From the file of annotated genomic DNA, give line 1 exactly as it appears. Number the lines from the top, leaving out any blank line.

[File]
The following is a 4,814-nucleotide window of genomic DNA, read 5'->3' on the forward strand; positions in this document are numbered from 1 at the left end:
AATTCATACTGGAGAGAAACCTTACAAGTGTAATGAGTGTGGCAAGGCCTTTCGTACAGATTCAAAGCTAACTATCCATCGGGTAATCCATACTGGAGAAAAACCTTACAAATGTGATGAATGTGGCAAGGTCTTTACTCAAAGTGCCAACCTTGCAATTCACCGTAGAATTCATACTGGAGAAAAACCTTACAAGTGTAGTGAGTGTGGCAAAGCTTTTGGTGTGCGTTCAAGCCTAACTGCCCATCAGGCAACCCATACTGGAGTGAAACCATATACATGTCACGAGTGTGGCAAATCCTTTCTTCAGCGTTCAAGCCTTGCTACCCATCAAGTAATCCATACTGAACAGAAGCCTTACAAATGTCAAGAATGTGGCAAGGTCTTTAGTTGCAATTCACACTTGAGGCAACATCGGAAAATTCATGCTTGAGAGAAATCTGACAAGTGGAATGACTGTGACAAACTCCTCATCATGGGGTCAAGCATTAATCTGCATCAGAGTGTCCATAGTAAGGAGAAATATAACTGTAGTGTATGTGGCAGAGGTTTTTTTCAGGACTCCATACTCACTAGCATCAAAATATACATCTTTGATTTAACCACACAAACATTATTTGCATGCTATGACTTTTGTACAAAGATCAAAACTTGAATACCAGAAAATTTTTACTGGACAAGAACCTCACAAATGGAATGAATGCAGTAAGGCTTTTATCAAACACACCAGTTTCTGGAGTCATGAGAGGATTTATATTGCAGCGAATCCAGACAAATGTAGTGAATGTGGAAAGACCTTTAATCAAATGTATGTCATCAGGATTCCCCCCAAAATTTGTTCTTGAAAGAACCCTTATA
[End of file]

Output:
The following is a 4,814-nucleotide window of genomic DNA, read 5'->3' on the forward strand; positions in this document are numbered from 1 at the left end: